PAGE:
When I am haltering I also put the lead around their neck. If anything happens I still have a hold of them.

                                My Foal has learned this way. The lead gets put around her neck, then the halter goes on and we are ready to go. The lead rope goes around the neck and the halter comes off slowly, then the rope comes off the neck and a gentle push to the shoulder signals she is free to go.
                                Chambermaid to....


                                • Original Poster

                                  I would say that what Bluey and KSquared are describing is very close to what I am doing. The "problem" with Parker is that when you get him in a safe, enclosed area (like a round pen or a stall) he is perfect. You do not get training moments with him because he is to-the-letter perfect. It's not until you get to larger, more open areas when he starts to have these issues.

                                  Also, it is not a good idea to assume that a lead rope around his neck is going to constrain him when you take the halter off -- not yet anyway. Even though he is little, he is mighty! Seriously, he almost took my trainer right off her feet, and yes, she had a lead rope around his neck.

                                  He will get it, he's making progress every day. It's really just a matter of letting him know what is wanted, and that nothing bad is going to happen here. Even if he messes up and jerks away, nobody is coming after him with a crop or anything. We ARE however just going to keep doing this very calmly until one of us either does it right or drops dead of boredom.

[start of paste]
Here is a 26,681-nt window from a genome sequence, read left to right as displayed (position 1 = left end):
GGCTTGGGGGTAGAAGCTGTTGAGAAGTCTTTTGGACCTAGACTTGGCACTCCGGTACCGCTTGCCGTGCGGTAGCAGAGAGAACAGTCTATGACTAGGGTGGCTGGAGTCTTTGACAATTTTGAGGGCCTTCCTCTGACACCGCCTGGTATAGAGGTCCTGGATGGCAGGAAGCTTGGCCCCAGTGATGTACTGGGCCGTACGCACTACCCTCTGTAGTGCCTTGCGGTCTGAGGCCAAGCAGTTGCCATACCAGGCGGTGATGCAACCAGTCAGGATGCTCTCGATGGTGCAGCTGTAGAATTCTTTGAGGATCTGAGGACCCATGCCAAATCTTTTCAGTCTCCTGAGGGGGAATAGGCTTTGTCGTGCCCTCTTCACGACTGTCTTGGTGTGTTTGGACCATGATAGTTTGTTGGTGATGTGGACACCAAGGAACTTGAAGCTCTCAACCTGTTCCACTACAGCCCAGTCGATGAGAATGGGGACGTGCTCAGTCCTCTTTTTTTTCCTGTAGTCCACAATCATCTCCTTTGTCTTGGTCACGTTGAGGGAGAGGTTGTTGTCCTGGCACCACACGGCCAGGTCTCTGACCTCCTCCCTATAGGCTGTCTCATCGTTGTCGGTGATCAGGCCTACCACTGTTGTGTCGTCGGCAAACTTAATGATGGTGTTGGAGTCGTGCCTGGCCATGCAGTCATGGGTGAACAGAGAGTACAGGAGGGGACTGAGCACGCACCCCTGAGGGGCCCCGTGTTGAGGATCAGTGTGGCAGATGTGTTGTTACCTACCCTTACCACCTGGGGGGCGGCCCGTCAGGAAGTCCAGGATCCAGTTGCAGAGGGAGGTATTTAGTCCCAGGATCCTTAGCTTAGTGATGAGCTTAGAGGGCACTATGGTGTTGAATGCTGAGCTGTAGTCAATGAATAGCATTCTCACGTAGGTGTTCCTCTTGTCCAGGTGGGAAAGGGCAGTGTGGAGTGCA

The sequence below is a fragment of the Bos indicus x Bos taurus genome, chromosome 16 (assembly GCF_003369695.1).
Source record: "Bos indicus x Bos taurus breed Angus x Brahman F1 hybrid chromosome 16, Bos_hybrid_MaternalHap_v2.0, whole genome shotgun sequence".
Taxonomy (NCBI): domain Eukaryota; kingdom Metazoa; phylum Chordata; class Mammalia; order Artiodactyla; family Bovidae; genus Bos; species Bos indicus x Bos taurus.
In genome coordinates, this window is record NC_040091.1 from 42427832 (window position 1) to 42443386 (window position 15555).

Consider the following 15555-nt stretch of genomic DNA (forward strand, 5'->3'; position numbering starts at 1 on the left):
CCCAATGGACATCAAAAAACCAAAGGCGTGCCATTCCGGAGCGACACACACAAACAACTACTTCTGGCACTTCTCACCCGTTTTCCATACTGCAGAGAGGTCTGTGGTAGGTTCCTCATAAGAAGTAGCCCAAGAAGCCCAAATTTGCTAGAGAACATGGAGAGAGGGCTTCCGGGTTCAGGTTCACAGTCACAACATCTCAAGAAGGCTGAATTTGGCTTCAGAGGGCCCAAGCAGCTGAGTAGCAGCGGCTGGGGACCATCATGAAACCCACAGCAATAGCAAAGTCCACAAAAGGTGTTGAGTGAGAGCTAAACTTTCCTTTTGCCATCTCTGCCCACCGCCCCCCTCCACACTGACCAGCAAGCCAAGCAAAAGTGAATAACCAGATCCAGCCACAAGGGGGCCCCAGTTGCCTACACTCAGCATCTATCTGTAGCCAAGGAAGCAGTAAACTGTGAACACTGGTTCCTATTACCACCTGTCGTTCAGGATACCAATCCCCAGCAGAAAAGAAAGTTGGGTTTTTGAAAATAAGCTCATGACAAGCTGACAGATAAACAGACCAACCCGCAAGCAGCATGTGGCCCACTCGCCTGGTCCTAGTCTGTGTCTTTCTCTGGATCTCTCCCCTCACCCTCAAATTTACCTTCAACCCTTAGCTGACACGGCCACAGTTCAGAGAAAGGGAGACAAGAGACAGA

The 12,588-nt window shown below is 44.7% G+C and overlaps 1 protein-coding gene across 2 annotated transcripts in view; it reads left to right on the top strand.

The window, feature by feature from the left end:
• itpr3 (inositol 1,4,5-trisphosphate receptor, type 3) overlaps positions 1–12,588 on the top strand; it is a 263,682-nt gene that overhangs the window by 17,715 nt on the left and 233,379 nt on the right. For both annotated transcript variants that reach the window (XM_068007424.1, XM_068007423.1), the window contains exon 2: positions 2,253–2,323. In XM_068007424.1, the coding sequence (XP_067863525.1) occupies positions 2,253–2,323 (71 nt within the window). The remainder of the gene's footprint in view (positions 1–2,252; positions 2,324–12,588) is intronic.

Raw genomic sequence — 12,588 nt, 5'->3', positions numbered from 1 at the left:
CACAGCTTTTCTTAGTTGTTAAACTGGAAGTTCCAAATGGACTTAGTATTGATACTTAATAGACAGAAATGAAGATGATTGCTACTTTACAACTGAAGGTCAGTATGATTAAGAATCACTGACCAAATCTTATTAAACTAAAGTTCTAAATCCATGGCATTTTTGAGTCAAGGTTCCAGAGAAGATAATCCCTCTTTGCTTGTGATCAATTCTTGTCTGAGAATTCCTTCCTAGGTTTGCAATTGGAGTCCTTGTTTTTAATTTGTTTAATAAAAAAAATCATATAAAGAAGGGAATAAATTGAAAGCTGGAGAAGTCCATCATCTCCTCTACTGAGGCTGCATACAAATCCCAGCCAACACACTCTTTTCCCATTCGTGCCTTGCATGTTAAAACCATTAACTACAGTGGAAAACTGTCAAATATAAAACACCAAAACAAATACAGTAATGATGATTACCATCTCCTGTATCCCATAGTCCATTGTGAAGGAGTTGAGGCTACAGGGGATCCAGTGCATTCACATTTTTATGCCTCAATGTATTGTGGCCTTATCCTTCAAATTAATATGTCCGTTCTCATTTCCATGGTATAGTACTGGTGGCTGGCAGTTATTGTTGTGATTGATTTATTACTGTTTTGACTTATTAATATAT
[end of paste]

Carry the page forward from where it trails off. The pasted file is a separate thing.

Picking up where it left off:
• #18
                                    Loving the updates

                                    Could you double halter him? Have him wear his (that fits) and then practice with a bigger one, taking it on and off? With lots of praise and cookies? Eventually then you could move up to the rope around the neck stage.
                                    Pisgah: 2000 AHHA (Holsteiner x TB) Mare (lower level eventing, with a focus on dressage)

                                    Darcy: 7? year old Border Collie x Rottweiler? Drama Queen extraordinaire, rescued from the pound in Jan 2010


                                    • #19
                                      Originally posted by emirae1091 View Post
                                      Loving the updates

                                      Could you double halter him? Have him wear his (that fits) and then practice with a bigger one, taking it on and off? With lots of praise and cookies? Eventually then you could move up to the rope around the neck stage.
                                      That is what I was going to suggest next, two halters.

                                      I would still teach that or any other, with many repetitions, in a small space, to establish a routine around halter on, treat, halter off, move a bit and offer a treat if he comes to you, until that becomes automatic and hopefully that learned behavior will also "win" in the pasture situation, over the old jerk away trick.


                                      • #20
                                        I second the double halter plan.